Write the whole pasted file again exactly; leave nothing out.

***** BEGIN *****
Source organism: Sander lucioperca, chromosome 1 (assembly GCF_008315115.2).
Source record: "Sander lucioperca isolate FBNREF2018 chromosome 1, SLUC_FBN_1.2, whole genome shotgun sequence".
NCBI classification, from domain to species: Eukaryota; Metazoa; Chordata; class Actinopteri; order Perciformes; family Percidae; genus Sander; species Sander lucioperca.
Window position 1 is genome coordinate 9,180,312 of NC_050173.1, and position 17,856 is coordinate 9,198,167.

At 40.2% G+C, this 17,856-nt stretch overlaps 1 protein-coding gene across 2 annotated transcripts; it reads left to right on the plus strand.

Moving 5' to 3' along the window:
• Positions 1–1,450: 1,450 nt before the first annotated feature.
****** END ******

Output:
Source organism: Sander lucioperca, chromosome 1 (assembly GCF_008315115.2).
Source record: "Sander lucioperca isolate FBNREF2018 chromosome 1, SLUC_FBN_1.2, whole genome shotgun sequence".
NCBI classification, from domain to species: Eukaryota; Metazoa; Chordata; class Actinopteri; order Perciformes; family Percidae; genus Sander; species Sander lucioperca.
Window position 1 is genome coordinate 9,180,312 of NC_050173.1, and position 17,856 is coordinate 9,198,167.

At 40.2% G+C, this 17,856-nt stretch overlaps 1 protein-coding gene across 2 annotated transcripts; it reads left to right on the plus strand.

Moving 5' to 3' along the window:
• Positions 1–1,450: 1,450 nt before the first annotated feature.